Historical records matching Peter Jeffrey Revson
About Peter Jeffrey Revson
Peter Jeffrey Revson (February 27, 1939 – March 22, 1974) was an American race car driver who had successes in Formula One and the Indianapolis 500.
Peter Revson was born in New York City, the son of Julie (née Phelps) and Martin Revson.
The nephew of Revlon Cosmetics industry magnate Charles Revson, he was an heir to his father Martin's fortune (reportedly worth over $1 billion). He was a young, handsome bachelor who was described as a "free spirit" that passed up an easy life for one of speed and danger. Off the track, he led his life at the same accelerated pace. Revson piloted a 32-foot (9.8 m) ChrisCraft and courted some of the most beautiful women in the world, including fashion model and 1973 Miss World, Marjorie Wallace. He had met Wallace at the Indianapolis 500; she was an Indianapolis native who was referred to as the "Hoosier Hotshot."
Revson began racing in 1960 while at the University of Hawaii. He previously attended both Columbia University and Cornell University. Revson finished second in a local club event, driving a Plus Four Morgan. He proceeded in his racing career, becoming experienced in Formula cars, Trans-Am sedans, Can-Am Group 7 racers, GT's, and Indianapolis racers.
1963-1974 Formula One, TransAm, Can-Am and Indianapolis
In 1963 Revson raced professionally while barnstorming Europe, driving a Formula Junior which was towed behind a beaten up British bread van. In 1968 he was part of the new Javelin racing program established by American Motors (AMC). At the first Trans-Am Series attempt, the 12 Hours of Sebring, Revson and Skip Scott drove to a 12th overall and took 5th in their class.
In the 1969 Indianapolis 500 Revson was the top rookie finisher, placing fifth in the event. He drove a Brabham-Repco which experienced carburetor problems. During a post-race election, he was selected as runner-up for rookie of the year. For the year Revson achieved seven top five finishes in the TransAm series, driving a Mustang (car).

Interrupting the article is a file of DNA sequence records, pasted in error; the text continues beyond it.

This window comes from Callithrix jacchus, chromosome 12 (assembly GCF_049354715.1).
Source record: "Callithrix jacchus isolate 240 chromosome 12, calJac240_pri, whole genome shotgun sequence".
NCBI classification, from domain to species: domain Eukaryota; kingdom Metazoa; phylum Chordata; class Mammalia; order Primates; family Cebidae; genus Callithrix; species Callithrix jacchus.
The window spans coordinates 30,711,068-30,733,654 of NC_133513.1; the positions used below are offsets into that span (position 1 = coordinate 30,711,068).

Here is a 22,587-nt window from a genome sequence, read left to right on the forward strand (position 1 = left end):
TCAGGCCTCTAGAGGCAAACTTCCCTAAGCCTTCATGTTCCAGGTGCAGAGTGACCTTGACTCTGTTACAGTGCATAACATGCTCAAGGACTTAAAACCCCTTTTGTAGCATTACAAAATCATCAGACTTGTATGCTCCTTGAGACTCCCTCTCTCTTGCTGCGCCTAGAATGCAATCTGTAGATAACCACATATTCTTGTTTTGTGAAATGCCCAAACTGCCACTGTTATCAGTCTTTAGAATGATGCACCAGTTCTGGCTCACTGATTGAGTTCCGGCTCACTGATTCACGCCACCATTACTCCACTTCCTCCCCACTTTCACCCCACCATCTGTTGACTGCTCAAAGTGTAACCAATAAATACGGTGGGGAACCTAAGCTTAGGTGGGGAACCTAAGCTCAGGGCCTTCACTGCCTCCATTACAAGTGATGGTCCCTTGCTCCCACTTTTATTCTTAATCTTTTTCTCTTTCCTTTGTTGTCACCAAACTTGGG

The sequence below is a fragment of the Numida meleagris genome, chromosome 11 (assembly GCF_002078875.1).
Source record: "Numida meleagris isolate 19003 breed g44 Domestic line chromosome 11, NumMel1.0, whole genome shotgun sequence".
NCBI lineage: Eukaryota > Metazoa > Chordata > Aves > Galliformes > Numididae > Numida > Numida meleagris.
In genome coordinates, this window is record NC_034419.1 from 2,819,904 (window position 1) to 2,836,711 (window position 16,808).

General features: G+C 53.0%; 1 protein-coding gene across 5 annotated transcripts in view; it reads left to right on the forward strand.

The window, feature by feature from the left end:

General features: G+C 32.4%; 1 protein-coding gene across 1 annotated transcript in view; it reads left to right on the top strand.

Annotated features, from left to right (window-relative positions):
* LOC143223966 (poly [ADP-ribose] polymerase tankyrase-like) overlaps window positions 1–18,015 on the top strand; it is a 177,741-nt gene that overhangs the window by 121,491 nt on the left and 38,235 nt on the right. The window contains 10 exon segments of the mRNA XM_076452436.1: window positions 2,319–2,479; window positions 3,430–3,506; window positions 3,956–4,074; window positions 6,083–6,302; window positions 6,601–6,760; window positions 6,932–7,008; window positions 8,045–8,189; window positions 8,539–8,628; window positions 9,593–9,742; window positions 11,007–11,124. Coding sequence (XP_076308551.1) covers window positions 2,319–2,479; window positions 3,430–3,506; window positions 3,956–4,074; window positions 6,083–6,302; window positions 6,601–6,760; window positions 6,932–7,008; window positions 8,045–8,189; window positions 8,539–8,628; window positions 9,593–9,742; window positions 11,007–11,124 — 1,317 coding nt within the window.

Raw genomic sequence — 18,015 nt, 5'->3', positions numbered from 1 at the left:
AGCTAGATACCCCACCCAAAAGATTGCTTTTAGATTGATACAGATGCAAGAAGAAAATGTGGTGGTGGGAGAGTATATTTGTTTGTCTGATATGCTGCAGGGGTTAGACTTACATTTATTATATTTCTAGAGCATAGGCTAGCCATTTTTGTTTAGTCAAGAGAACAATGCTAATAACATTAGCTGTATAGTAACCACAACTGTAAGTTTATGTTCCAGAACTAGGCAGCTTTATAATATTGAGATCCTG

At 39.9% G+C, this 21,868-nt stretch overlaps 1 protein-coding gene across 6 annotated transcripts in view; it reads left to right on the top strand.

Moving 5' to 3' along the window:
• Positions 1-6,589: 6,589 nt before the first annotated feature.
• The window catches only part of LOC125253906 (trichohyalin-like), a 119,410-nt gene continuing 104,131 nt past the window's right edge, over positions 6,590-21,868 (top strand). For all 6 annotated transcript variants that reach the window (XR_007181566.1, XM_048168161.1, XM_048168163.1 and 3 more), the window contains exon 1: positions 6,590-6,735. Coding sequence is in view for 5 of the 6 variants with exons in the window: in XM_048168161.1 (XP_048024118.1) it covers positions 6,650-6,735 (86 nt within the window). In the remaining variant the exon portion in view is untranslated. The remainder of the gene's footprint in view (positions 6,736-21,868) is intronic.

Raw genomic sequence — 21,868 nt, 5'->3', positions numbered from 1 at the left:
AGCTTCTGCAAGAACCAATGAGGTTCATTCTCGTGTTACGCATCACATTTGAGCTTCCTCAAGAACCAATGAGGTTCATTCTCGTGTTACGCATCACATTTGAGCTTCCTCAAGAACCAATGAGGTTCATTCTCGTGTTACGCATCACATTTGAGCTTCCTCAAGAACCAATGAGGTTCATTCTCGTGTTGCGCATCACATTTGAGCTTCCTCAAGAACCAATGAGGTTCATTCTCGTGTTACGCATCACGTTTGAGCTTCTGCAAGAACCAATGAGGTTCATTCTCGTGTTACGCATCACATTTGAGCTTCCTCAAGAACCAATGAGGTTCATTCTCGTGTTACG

In 1970 he teamed with Steve McQueen to place second in the 12 Hours of Sebring. The same year Revson drove with Mark Donohue in the Penske Racing AMC factory-team Javelins, in the SCCA Trans Am. He piloted an L&M Lola Cars special and became a top contender in the Can-Am racing series. Revson joined McLaren in 1971, becoming the first American to win the Can-Am Championship. That same season he finished second in the Indianapolis 500 after posting the fastest qualifying time.
He competed in the Indy 500 each year from 1969–1973. In 1972, Revson was named to the McLaren Formula One team. He remained with the team for two years, winning the 1973 British Grand Prix and the 1973 Canadian Grand Prix. He moved to Shadow in 1974. He is the last American born driver to win a Formula One race (Mario Andretti, who won in later years, is a naturalized American). His British Grand Prix victory made him the 50th World Championship Grand Prix winner.
During a test session, on 22 March 1974, before the 1974 South African Grand Prix in Kyalami. While driving the Ford UOP Shadow-Ford DN3, he suffered a front suspension failure, and crashed heavily into the Armco Barrier on the outside of "Barbecue Bend.", and was killed.
Tony Southgate, designer of the DN3, (Motorsport Magazine June 2012, Pg 84.) - "Revvie was a fabulous easy-going guy, fitted in well, and a very good driver. But tragically he wasn't with us for long. He qualified on row 2 for Argentina and row 3 for Brazil. Then he and I, our chief mechanic Pete Kerr and two other mechanics went down to Kyalami for testing before the South African GP. Revvie was going very well, very happy with the car, and then he didn't come around. We rushed out to the back of the circuit and found the car buried under the armco on the outside of a quick corner. Peter was already in the ambulance and gone. I phoned the hospital, and they told me I had to go to the morgue and identify him. When the news got out all hell let loose, journalists banging on my hotel door, then the Revson family lawyer arrived and took over."
"We were using titanium quite a lot on the DN3, which was quite a new material then. Titanium is finicky, it has to be machined smooth and the surface polished, and a ball joint which had some coarse machining on it had failed. There was only one layer of Armco and the car, instead of being deflected or stopped, had gone right under as far as the cockpit. I felt personally responsible. It was a very difficult time. The glamour of Formula 1 had gone, replaced by a sort of loneliness. You just had to work on. Of course I replaced all the titanium components with steel before the next race."
He was the second Revson to lose his life racing; his brother Douglas was killed in a crash in Denmark in 1967. Peter and Douglas Revson are interred together in a crypt at Ferncliff Cemetery in Hartsdale, New York.
Revson was replaced by Tom Pryce, who died three years later at the same Grand Prix.
He was inducted in the Motorsports Hall of Fame of America in 1996 in the sports car category.